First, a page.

Will my breast implants freeze up in the cold?
With the ground blanketed in snow and the thermometer hovering around 18 degrees Fahrenheit, it seems the right time to consider what happens to breast implants in the cold.
Imagine that a saline implant and a silicone gel implant were just chillin’ on your lawn. At today’s balmy 18 degrees, the saline implant would be frozen like an ice cube. (Outside of the body, a saline implant would freeze at about 28 degrees Fahrenheit.) The silicone gel implant would still be soft; it won’t ice up until the thermometer dips to 170 below zero.
When implants are part of your body, your core body temperature of 98.6 will keep them warm. One blogger conjectured, “Even if theoretically a girl was like a reptile or something and had no body heat, the freezing point of the material used in the implants would be pretty low.” In other words, you would die of hypothermia – dangerously low body temperature – long before your implants froze.
We wonder if any of the 52 passengers who were stranded for a week on a Russian research ship in the Antarctic had breast implants. If they did, they didn’t need to worry about them freezing.
If you swim in a cold pool or skate at an ice rink, your implants could cool to slightly below your body temperature, and they might feel cool to the touch. Likewise, if you hang out in a hot tub or spend the day sunbathing at the beach, your implants might feel warm to the touch. In general, implants change temperature very slowly, and breast implants that are placed behind the pectoral muscle are less susceptible to temperature changes. See our Before & After Gallery here.
We don’t agree with the woman on Yahoo who answered the question: Do breast implants freeze up out in the cold? With “yes, which is why girls sneak off to the bathroom immediately after those snowmobiling trips to allow for some thawing time.” We suspect that the girls just need to go to bathroom – and put on lip gloss.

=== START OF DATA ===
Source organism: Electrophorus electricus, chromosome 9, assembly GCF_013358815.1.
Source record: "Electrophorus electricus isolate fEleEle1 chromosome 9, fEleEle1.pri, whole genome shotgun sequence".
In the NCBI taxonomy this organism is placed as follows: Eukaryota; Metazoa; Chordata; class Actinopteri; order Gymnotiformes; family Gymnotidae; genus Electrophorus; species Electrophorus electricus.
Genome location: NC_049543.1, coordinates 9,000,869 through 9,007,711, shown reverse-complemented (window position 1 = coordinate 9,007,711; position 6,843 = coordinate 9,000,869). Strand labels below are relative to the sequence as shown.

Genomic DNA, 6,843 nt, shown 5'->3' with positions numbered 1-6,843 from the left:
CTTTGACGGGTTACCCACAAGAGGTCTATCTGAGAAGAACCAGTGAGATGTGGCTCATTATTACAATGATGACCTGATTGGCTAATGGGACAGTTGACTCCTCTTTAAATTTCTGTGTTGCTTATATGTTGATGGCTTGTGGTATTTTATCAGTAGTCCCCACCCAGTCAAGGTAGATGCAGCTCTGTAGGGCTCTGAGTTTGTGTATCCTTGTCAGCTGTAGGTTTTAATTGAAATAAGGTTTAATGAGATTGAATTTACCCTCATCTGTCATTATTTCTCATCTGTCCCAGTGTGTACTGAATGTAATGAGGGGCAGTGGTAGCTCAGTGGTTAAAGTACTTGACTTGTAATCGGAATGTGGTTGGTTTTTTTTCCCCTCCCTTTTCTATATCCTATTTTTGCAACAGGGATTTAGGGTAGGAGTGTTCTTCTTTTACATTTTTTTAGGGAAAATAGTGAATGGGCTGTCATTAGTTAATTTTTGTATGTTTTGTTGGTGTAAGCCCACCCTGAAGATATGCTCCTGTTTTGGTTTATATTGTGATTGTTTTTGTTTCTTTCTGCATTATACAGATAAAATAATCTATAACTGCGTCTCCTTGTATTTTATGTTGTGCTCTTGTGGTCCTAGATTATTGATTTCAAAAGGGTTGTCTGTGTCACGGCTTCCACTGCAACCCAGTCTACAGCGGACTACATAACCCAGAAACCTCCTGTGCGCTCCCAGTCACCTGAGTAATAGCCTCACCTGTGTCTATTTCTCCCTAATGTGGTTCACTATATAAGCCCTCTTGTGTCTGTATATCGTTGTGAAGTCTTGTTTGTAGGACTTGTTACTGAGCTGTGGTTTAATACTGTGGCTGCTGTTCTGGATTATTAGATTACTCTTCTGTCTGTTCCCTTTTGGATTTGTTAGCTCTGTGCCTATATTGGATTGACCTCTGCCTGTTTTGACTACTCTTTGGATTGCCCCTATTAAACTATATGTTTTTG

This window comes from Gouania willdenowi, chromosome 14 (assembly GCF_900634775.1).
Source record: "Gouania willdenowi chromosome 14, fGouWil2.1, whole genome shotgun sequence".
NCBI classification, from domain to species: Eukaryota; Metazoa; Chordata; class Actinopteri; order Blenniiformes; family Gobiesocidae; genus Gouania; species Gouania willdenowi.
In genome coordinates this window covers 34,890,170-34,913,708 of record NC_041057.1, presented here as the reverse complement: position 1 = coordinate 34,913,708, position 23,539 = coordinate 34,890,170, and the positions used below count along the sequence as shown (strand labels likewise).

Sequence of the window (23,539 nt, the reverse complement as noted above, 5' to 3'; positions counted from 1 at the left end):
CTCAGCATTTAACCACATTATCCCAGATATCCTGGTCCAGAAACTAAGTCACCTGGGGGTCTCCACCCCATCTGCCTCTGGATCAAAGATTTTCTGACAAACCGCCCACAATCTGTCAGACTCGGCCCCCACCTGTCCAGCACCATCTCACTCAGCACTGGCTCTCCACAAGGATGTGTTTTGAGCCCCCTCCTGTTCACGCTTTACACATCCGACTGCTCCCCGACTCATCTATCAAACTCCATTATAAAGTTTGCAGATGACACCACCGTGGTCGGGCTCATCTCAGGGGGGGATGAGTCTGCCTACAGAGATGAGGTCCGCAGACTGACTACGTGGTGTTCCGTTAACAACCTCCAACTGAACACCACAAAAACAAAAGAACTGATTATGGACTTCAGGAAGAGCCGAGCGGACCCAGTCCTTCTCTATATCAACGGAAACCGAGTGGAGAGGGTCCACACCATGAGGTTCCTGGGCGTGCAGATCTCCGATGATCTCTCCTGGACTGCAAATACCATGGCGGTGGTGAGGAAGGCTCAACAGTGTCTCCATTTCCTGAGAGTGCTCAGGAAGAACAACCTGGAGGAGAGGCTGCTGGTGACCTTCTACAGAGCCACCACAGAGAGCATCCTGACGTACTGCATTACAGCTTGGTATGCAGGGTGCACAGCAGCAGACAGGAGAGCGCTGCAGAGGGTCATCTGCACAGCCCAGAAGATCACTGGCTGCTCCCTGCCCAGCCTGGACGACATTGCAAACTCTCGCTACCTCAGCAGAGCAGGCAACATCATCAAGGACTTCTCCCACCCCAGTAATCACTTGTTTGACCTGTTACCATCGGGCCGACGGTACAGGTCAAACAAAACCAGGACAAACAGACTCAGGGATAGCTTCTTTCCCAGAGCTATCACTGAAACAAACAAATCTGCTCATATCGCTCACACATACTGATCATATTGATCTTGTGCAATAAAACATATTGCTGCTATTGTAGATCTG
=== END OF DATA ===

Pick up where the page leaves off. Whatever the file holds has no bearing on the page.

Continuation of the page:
FYI: According to John Castellani of the U.S. Army Research Institute of Environmental Medicine, “The record for the lowest body temperature at which an adult has been known to survive is 56.7 degrees F, which occurred after the person was submerged in cold, icy water for quite some time.”
My core body temp isn’t doing jack to warm up my silicone implants – I’m reconstructed after mastectomies and the one side is radiation damaged. I feel like I’m walking around with two blocks of ice strapped to my chest. I’m physically uncomfortable except when layered under lots of blankets while sleeping at night or when I have a heating pad against my chest to warm them up for a while. Even in the heat of August when the rest of me is roasting, my chest is cool to the touch. It’s disturbing!
So sorry to hear that, Lori. I use predominantly saline implants and perhaps they don’t get as cold as the silicone. Wish there was some solution I could offer.
I also had bilateral mastectomies, and my breast get very cool, plus, because of nerve loss from surgery I really can’t tell they are cold until I feel them. Thank goodness I live where it is warm most of the time, otherwise I would worry about tissue damage from decreased circulation.
My wife has the same issue with regulating body temperature due to the slow rate of change heating or cooling her implants. Is there research that has looked at artificially heating or cooling the implant?